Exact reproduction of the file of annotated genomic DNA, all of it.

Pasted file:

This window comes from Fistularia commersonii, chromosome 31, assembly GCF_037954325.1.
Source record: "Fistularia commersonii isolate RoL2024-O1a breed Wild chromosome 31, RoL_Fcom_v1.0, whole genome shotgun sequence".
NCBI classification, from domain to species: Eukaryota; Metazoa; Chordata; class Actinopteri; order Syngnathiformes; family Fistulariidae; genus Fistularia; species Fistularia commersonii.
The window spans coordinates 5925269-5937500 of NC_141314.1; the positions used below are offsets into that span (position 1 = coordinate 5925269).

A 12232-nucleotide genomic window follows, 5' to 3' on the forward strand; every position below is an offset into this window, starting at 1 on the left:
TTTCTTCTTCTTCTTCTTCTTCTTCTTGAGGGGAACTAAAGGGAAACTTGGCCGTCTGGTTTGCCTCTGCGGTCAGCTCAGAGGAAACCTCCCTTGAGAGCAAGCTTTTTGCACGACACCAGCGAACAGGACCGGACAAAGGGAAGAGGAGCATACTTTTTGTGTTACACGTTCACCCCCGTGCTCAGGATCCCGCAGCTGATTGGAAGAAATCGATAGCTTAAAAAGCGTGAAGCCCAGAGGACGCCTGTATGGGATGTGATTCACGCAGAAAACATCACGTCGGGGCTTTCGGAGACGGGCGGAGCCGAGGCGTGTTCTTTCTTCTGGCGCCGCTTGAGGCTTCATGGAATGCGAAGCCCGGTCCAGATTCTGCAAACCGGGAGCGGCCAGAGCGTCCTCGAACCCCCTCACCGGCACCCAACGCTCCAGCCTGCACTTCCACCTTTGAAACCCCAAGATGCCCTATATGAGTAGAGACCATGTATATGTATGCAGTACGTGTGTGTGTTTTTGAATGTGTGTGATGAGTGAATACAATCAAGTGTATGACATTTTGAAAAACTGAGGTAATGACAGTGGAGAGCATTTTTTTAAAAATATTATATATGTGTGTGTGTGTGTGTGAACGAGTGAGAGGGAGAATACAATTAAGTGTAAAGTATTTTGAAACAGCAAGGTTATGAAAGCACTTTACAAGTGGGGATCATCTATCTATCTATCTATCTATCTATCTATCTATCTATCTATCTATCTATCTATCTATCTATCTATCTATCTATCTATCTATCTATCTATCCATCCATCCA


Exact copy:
This window comes from Fistularia commersonii, chromosome 31, assembly GCF_037954325.1.
Source record: "Fistularia commersonii isolate RoL2024-O1a breed Wild chromosome 31, RoL_Fcom_v1.0, whole genome shotgun sequence".
NCBI classification, from domain to species: Eukaryota; Metazoa; Chordata; class Actinopteri; order Syngnathiformes; family Fistulariidae; genus Fistularia; species Fistularia commersonii.
The window spans coordinates 5925269-5937500 of NC_141314.1; the positions used below are offsets into that span (position 1 = coordinate 5925269).

A 12232-nucleotide genomic window follows, 5' to 3' on the forward strand; every position below is an offset into this window, starting at 1 on the left:
TTTCTTCTTCTTCTTCTTCTTCTTCTTGAGGGGAACTAAAGGGAAACTTGGCCGTCTGGTTTGCCTCTGCGGTCAGCTCAGAGGAAACCTCCCTTGAGAGCAAGCTTTTTGCACGACACCAGCGAACAGGACCGGACAAAGGGAAGAGGAGCATACTTTTTGTGTTACACGTTCACCCCCGTGCTCAGGATCCCGCAGCTGATTGGAAGAAATCGATAGCTTAAAAAGCGTGAAGCCCAGAGGACGCCTGTATGGGATGTGATTCACGCAGAAAACATCACGTCGGGGCTTTCGGAGACGGGCGGAGCCGAGGCGTGTTCTTTCTTCTGGCGCCGCTTGAGGCTTCATGGAATGCGAAGCCCGGTCCAGATTCTGCAAACCGGGAGCGGCCAGAGCGTCCTCGAACCCCCTCACCGGCACCCAACGCTCCAGCCTGCACTTCCACCTTTGAAACCCCAAGATGCCCTATATGAGTAGAGACCATGTATATGTATGCAGTACGTGTGTGTGTTTTTGAATGTGTGTGATGAGTGAATACAATCAAGTGTATGACATTTTGAAAAACTGAGGTAATGACAGTGGAGAGCATTTTTTTAAAAATATTATATATGTGTGTGTGTGTGTGTGAACGAGTGAGAGGGAGAATACAATTAAGTGTAAAGTATTTTGAAACAGCAAGGTTATGAAAGCACTTTACAAGTGGGGATCATCTATCTATCTATCTATCTATCTATCTATCTATCTATCTATCTATCTATCTATCTATCTATCTATCTATCTATCTATCTATCTATCTATCCATCCATCCA